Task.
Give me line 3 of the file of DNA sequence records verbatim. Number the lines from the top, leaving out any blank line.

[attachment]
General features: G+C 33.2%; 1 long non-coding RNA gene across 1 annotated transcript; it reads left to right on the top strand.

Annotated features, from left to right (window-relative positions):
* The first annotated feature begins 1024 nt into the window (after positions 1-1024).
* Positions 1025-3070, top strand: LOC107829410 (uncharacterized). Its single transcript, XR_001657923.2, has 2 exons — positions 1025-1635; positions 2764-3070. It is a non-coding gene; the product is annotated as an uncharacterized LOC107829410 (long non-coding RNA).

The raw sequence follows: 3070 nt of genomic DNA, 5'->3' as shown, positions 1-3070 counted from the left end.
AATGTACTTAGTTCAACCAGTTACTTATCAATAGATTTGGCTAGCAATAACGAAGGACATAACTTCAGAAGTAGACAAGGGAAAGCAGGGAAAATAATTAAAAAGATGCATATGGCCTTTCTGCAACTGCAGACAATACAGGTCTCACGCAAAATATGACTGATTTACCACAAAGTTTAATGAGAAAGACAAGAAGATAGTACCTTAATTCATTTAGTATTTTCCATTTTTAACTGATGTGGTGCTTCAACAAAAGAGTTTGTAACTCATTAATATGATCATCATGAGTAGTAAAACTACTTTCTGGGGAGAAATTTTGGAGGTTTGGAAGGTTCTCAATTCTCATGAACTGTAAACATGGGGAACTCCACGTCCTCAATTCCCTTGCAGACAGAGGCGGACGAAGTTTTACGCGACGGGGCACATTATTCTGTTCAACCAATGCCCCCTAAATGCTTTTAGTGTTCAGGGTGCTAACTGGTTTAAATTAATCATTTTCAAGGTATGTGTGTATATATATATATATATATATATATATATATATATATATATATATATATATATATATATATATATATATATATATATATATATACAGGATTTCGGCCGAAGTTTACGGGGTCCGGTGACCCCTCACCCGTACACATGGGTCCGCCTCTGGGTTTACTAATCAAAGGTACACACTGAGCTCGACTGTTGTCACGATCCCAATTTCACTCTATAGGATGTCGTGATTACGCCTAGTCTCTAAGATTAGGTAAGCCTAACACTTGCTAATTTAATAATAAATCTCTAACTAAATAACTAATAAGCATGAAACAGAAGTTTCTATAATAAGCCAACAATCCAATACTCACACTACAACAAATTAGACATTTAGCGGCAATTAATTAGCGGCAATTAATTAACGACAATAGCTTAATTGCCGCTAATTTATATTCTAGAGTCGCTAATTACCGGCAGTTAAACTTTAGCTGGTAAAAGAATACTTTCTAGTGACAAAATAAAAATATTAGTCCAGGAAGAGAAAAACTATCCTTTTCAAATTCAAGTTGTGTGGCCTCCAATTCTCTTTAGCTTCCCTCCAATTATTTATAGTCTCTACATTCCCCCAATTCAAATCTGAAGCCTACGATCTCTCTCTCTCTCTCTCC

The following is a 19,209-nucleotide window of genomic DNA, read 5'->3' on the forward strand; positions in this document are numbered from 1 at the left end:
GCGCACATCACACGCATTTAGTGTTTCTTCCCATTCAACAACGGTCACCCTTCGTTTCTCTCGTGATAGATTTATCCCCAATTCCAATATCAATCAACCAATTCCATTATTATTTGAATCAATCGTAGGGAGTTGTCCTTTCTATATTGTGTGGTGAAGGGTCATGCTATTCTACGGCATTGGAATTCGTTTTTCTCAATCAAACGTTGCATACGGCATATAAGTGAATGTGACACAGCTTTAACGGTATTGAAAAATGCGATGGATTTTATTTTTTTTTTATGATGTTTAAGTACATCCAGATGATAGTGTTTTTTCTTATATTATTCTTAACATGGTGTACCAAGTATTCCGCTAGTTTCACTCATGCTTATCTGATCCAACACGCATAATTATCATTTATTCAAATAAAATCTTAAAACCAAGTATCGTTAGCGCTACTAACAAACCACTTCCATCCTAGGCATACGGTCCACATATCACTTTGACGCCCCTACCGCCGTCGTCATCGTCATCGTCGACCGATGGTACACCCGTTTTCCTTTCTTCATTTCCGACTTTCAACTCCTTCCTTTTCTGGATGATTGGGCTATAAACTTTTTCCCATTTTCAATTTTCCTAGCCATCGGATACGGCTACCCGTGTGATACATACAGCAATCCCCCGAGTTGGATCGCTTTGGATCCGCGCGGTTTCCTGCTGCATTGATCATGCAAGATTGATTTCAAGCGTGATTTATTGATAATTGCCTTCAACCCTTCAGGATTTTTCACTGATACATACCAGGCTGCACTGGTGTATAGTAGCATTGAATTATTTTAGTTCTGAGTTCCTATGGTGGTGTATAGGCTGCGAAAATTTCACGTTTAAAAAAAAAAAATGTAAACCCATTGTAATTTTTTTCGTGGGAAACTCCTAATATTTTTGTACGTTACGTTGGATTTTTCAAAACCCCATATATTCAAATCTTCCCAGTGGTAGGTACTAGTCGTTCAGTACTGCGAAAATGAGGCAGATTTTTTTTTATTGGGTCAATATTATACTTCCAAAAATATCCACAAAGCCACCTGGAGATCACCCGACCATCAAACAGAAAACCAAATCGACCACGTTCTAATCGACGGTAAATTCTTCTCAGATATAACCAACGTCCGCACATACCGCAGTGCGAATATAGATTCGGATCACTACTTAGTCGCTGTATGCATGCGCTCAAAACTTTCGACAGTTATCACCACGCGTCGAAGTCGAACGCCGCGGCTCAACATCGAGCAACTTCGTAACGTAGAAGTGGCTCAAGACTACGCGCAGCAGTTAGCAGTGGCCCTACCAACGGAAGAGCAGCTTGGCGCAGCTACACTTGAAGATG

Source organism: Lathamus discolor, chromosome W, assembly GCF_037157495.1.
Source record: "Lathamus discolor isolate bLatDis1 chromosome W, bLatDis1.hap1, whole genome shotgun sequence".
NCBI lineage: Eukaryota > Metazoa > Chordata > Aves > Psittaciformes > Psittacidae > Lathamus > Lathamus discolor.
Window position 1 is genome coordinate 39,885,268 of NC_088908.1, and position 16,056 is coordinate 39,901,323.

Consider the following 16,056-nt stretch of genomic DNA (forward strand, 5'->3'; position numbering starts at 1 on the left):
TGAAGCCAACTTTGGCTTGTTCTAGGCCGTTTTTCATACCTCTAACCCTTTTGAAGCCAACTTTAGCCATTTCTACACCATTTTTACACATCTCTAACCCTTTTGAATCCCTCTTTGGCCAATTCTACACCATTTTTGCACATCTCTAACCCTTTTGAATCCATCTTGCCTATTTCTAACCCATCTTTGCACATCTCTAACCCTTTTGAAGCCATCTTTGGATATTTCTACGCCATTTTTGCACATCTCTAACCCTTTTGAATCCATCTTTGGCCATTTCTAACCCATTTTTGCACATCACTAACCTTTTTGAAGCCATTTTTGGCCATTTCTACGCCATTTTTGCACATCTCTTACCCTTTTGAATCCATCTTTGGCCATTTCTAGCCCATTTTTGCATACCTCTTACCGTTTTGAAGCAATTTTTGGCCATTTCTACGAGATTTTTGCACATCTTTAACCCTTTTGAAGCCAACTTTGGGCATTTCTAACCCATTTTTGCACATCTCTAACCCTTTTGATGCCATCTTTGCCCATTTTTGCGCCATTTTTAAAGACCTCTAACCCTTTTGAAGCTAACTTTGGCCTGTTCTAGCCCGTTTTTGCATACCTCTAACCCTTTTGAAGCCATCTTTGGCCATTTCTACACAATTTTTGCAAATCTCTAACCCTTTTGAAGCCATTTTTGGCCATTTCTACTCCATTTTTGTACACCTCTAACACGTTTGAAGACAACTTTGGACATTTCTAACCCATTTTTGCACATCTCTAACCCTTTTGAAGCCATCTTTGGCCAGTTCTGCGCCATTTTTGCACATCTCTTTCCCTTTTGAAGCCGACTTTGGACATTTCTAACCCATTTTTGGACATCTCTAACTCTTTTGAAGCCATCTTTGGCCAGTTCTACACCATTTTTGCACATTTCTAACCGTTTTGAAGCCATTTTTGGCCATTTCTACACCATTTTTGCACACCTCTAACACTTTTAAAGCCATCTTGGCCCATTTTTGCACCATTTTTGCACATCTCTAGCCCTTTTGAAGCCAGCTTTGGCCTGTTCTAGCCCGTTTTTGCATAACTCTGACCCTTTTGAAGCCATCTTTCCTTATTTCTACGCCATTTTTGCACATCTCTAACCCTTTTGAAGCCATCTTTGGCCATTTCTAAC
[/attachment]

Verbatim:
* The first annotated feature begins 1024 nt into the window (after positions 1-1024).